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Intense exchange with Sen. Kamala Harris on Mueller probe leaves Kavanaugh flustered

The Supreme Court nominee stumbled during Kamala Harris' intense 8-minute inquiry.

Supreme Court nominee Judge Brett Kavanaugh struggled to answer questions from Sen. Kamala Harris (D-CA) during the second day of his confirmation hearing. Harris had asked Kavanaugh whether he had ever discussed the ongoing Mueller probe with President Trump's former lawyer or anyone at the attorney's firm.  (Photo credit: Win McNamee/Getty Images)
Supreme Court nominee Judge Brett Kavanaugh struggled to answer questions from Sen. Kamala Harris (D-CA) during the second day of his confirmation hearing. Harris had asked Kavanaugh whether he had ever discussed the ongoing Mueller probe with President Trump's former lawyer or anyone at the attorney's firm. (Photo credit: Win McNamee/Getty Images)

Supreme Court nominee Brett Kavanaugh appeared flustered by a series of questions from Sen. Kamala Harris (D-CA) Wednesday night regarding any conversations he may have had with President Trump’s former outside counsel about the ongoing Russia investigation.

“Have you ever discussed Special Counsel [Robert] Mueller or his investigation with anyone?” Harris asked.

Kavanaugh appeared confused. “Well, it’s in the news everyday. With other judges,” he responded.

Harris pressed further, asking whether he had specifically discussed Mueller or his investigation with anyone from Kasowitz Benson Torres LLP, the law firm of President Trump’s former outside counsel, Marc Kasowitz, who resigned in July 2017. “Be sure about your answer, sir,” she said.

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Once again, Kavanaugh seemed flustered. After pausing and repeating the name to himself, he responded, “I’m not remembering, but if you have something you wanna… is there a person you’re talking about?”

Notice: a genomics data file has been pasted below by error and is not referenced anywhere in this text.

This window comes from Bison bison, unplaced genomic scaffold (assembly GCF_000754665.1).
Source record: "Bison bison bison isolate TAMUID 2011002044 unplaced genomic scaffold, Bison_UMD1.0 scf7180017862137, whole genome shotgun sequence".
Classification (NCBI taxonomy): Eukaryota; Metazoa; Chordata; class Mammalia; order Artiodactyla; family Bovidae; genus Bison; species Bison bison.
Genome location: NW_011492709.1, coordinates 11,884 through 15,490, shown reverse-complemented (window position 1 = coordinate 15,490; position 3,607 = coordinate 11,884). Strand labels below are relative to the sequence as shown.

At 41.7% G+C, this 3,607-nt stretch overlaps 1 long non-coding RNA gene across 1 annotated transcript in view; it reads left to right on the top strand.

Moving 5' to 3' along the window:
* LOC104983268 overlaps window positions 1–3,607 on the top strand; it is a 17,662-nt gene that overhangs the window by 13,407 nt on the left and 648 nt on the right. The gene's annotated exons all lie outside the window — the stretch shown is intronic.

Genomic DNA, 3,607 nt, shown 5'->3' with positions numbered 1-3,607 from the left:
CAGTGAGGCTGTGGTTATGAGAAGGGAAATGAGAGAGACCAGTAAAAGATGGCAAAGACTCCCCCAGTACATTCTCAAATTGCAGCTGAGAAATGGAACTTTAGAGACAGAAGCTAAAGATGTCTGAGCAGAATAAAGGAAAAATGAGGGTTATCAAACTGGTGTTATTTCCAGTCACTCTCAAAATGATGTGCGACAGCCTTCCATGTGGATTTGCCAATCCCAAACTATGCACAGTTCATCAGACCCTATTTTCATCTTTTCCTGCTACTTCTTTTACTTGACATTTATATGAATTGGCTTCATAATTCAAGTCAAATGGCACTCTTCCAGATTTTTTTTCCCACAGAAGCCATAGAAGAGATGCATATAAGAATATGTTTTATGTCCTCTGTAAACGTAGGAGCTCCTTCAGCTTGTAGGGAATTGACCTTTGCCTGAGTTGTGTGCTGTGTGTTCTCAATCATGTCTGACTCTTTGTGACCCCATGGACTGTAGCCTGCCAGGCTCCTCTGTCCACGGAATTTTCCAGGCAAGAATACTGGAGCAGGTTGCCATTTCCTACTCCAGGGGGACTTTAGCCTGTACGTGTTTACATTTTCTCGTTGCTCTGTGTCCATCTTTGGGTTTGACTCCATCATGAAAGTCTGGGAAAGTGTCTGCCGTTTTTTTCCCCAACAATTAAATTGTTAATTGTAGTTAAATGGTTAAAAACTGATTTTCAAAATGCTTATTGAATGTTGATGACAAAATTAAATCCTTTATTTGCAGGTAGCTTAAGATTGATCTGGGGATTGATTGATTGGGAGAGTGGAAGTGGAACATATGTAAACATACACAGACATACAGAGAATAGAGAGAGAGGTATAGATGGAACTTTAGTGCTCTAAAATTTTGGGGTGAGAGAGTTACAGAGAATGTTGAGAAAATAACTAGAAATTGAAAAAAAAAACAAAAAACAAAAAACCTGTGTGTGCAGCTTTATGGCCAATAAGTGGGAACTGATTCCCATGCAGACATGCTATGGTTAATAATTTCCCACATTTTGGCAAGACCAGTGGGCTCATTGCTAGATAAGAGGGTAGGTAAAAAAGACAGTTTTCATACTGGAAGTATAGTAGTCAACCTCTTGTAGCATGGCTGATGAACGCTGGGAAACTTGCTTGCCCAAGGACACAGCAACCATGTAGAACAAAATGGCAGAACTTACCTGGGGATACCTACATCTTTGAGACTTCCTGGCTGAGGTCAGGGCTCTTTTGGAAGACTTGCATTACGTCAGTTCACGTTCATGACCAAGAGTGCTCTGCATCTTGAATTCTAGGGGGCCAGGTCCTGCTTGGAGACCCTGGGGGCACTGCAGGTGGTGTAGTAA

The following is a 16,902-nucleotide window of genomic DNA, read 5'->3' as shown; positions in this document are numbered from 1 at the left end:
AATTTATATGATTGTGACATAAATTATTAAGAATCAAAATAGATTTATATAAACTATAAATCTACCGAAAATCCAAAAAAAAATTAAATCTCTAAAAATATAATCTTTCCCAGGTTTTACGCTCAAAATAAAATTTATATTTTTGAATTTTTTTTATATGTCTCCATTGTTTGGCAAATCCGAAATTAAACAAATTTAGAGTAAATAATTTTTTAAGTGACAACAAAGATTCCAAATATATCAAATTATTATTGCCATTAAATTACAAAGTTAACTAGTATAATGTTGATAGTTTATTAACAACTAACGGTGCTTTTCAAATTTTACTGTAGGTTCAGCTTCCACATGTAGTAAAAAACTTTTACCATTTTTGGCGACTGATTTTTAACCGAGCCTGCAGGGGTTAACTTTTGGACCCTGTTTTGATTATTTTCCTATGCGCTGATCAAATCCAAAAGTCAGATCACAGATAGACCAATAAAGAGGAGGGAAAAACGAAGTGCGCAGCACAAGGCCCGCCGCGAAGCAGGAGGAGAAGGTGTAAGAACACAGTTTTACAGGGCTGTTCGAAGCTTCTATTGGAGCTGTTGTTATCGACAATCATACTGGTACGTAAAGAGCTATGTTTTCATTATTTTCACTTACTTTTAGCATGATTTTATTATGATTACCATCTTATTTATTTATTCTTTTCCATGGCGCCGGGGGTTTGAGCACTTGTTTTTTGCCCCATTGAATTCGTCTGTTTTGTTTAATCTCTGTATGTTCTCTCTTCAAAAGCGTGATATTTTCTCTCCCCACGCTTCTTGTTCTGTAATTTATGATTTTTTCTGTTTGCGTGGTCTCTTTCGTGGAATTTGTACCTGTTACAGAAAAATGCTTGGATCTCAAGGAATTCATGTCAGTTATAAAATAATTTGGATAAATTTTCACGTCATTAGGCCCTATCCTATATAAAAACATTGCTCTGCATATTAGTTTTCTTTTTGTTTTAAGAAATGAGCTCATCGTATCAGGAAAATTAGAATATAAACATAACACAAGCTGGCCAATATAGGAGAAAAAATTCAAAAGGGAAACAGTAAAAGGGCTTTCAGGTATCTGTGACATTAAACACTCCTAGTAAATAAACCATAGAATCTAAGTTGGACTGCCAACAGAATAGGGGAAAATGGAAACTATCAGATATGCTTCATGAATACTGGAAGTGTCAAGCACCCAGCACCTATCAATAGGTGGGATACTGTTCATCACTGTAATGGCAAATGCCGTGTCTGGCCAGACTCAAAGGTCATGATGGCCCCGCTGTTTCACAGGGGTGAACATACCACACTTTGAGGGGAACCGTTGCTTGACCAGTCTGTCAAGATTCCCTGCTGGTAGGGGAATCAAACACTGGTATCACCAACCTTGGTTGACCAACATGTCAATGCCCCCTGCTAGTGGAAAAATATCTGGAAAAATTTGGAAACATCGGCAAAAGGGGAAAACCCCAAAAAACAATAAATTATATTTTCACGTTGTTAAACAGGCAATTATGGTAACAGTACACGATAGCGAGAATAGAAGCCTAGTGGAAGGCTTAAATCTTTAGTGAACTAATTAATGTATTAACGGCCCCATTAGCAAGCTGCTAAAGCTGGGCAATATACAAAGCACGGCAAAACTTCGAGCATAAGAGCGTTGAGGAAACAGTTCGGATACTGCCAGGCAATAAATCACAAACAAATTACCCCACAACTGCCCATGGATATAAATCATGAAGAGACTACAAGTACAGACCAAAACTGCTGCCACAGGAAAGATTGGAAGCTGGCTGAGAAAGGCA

“I’m asking you a very direct question,” Harris said. “Yes or no?”

“I’m not sure I know everyone who works at that law firm,” Kavanaugh replied.

“I don’t think you need to, I think you need to know who you talked with,” Harris responded. “Who’d you talk to? … I think you’re thinking of someone and you don’t want to tell us.”

The exchange lasted nearly eight minutes and was interrupted only by shouts from protesters and Sen. Mike Lee (R-UT), who confronted Harris about her line of questioning and asked that she provide Kavanaugh with a list of staffers from the firm.

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“Law firms abound in this town, and there are a lot of them — they’re constantly metastasizing,” he said. “…There is no possible way we can expect this witness to know who populates an entire firm.”

Throughout the remainder of the exchange, Kavanaugh appeared to dance around the question, doing his best not to confront the question directly. Eventually, Harris gave up.

“I’ll move on,” she said. “Clearly you’re not going to answer the question.”

It’s unclear whether Harris had more information on the subject or knew of any specific conversations between Kavanaugh and Kasowitz or someone from his firm. Politico reported Thursday that the firm has around 250 employees.

Harris said Wednesday she would produce a list of follow-up questions for Kavanaugh on the matter, which are due to the committee on Monday, the outlet noted.

Kasowitz has served as Trump’s personal lawyer on a case by case basis for more than 15 years, and previously acted as the president’s outside counsel during the 2016 election, after he was accused by several women of sexual assault and harassment. Most recently, he served as Trump’s personal lawyer on the Russia investigation, and resigned in July 2017 after questions about his ability to obtain a security clearance, and following a ProPublica report detailing allegations that he had personally been behind the president’s sudden decision to fire Preet Bharara, who had been told he could stay on as U.S. attorney for the Southern District of New York.

“This guy is going to get you,” Kasowitz reportedly told Trump at one point, referring to Bharara.

In the past, Kasowitz has criticized the investigation, slamming former FBI Director James Comey, whom Trump fired in May 2017, admittedly over Comey’s investigation into collusion between the Trump campaign and Russian officials. In a confidential memo sent to Mueller in June 2017, the existence of which was initially reported in July this year by the Associated Press, Kasowitz called Comey “Machiavellian” and said he had been motivated only by “political self-interest.”

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A New York Times report in January this year also revealed Kasowitz was acting as Trump’s personal lawyer when Trump threatened to fire Mueller in June 2017. Trump reportedly ordered White House counsel Don McGahn to carry out the order, but backed down after McGahn threatened to quit.